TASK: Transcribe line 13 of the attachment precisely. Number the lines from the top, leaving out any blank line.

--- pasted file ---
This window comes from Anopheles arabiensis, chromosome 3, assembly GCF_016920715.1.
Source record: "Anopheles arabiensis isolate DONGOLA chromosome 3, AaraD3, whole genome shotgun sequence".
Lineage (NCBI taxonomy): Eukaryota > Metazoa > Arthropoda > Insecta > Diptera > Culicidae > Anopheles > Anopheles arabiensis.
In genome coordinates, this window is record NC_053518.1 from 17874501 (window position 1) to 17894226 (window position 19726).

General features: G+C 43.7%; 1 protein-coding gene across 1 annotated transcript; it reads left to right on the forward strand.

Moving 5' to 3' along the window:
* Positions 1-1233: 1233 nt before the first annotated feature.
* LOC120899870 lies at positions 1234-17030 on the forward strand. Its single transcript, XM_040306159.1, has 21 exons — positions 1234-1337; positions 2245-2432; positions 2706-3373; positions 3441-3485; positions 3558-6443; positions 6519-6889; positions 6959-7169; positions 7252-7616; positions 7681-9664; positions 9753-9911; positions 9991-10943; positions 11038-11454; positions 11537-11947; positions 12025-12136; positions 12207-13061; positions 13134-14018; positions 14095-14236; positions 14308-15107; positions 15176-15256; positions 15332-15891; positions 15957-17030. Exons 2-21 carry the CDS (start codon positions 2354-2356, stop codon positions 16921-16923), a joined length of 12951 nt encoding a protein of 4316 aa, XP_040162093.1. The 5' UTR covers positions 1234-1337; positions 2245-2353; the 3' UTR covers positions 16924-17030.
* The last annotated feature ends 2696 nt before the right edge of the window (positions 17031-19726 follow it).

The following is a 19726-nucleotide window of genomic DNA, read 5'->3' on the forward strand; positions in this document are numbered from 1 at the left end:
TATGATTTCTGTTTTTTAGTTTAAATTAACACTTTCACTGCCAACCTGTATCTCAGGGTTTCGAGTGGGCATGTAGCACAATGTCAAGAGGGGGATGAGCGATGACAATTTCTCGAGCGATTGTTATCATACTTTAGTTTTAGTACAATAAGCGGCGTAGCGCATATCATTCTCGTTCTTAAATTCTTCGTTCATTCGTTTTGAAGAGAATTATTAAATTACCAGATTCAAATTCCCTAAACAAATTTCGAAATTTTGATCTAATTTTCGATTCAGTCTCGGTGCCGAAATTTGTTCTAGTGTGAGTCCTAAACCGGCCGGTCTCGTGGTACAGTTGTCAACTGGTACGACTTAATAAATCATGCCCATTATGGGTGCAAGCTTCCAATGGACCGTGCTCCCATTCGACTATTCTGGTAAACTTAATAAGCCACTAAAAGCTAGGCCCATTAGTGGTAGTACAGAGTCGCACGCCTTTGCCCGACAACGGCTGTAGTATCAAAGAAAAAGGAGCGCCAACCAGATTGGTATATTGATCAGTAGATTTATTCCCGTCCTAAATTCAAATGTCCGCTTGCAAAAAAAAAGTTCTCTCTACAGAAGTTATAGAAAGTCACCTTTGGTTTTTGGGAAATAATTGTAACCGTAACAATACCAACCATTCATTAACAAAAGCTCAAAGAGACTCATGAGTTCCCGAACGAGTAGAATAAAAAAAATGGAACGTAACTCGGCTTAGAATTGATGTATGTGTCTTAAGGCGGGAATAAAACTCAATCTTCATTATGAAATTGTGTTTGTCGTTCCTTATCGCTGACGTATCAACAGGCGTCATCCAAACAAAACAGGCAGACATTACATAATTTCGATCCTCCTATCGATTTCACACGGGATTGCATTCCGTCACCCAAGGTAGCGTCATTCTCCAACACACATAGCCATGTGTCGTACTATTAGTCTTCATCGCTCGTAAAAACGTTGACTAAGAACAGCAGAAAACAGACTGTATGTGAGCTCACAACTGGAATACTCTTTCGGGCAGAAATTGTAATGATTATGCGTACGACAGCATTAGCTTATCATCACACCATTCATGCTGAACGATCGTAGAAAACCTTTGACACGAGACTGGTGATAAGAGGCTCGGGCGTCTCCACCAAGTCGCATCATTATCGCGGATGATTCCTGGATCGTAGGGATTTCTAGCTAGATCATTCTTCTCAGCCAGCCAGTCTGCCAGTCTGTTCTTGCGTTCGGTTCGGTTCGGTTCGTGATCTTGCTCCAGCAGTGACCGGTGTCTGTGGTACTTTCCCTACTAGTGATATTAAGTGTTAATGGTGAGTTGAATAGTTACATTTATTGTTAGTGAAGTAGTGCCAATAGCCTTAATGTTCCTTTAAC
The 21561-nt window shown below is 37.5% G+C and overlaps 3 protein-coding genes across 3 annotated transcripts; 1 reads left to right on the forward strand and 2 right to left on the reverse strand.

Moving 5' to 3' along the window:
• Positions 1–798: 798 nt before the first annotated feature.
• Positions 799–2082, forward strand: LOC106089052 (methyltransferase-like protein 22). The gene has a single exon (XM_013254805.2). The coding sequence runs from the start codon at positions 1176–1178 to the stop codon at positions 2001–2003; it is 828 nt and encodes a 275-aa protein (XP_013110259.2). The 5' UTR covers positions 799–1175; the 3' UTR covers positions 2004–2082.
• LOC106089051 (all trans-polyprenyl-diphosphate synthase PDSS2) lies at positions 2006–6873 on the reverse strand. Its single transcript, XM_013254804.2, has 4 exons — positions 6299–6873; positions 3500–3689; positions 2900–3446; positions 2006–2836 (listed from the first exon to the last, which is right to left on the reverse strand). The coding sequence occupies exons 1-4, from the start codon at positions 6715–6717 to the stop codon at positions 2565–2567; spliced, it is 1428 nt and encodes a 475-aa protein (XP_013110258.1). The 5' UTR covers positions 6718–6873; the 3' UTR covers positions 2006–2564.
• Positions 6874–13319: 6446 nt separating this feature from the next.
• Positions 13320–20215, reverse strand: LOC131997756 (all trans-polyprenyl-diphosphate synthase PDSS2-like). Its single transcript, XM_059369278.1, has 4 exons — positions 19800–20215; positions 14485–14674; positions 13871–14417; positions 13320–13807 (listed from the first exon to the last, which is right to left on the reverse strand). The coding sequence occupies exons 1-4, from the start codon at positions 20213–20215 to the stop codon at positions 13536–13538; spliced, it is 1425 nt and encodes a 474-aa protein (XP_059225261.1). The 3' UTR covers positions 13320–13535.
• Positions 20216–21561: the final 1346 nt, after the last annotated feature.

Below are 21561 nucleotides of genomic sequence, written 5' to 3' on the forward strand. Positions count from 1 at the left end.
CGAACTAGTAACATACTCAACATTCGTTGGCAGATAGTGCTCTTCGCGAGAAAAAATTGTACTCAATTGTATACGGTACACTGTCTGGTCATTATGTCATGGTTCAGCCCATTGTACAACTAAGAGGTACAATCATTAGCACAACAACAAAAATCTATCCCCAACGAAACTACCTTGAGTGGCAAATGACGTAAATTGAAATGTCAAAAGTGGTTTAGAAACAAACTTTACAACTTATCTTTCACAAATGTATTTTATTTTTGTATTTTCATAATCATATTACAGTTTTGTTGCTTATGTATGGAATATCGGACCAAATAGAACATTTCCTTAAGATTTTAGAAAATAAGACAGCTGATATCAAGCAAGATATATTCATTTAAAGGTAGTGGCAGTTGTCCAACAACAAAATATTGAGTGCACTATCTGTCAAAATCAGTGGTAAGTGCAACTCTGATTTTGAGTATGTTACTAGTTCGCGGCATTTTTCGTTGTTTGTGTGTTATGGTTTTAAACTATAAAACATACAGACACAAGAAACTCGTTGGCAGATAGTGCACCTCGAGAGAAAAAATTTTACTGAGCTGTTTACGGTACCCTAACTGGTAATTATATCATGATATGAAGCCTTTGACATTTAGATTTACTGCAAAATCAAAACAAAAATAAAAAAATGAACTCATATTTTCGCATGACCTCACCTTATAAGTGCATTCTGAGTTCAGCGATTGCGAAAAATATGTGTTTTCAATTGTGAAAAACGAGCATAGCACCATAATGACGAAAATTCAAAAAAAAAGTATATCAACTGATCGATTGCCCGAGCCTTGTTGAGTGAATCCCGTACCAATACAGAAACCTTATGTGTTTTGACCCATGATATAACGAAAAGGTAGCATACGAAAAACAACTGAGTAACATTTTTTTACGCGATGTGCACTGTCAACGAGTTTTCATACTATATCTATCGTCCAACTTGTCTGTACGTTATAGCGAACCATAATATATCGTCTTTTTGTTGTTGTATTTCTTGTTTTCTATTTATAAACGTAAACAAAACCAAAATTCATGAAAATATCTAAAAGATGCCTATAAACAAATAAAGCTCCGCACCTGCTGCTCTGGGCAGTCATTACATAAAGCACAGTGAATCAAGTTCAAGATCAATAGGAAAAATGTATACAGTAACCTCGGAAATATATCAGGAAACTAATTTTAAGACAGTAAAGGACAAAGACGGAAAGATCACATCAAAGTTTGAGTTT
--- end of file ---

Moving 5' to 3' along the window: